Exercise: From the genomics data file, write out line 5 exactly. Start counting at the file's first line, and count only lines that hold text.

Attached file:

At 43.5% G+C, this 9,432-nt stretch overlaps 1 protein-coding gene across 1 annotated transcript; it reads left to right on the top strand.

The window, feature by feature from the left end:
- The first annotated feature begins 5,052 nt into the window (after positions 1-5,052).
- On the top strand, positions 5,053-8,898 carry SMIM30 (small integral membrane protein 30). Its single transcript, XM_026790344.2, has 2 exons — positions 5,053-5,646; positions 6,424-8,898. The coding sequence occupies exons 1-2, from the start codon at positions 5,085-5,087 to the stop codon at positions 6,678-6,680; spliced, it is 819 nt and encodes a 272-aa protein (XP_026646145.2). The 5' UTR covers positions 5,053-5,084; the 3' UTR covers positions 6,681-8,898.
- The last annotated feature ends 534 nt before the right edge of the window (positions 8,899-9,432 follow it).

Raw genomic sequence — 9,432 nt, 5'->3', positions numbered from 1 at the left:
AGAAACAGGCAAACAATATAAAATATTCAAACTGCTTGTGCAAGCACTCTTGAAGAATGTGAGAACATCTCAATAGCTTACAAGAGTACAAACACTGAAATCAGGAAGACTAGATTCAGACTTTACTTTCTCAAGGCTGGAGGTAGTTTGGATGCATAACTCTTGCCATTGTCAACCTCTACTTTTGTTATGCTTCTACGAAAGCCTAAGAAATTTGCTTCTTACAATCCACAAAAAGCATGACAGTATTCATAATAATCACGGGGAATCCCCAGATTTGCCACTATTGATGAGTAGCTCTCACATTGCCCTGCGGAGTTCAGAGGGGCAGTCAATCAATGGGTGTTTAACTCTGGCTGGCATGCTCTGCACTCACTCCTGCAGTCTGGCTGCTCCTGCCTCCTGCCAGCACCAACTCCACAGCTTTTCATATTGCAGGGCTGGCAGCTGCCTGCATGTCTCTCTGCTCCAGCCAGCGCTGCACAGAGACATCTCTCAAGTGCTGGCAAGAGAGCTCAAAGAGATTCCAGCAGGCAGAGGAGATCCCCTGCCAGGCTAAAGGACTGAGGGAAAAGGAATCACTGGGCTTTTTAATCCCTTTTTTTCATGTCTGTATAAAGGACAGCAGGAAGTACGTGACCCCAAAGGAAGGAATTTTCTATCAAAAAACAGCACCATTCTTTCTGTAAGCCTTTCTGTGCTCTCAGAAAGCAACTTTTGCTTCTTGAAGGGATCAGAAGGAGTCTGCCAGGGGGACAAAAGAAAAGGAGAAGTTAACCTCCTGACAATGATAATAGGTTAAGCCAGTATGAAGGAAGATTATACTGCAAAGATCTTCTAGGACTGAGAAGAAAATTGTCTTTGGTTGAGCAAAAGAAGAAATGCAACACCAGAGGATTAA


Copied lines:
- The last annotated feature ends 534 nt before the right edge of the window (positions 8,899-9,432 follow it).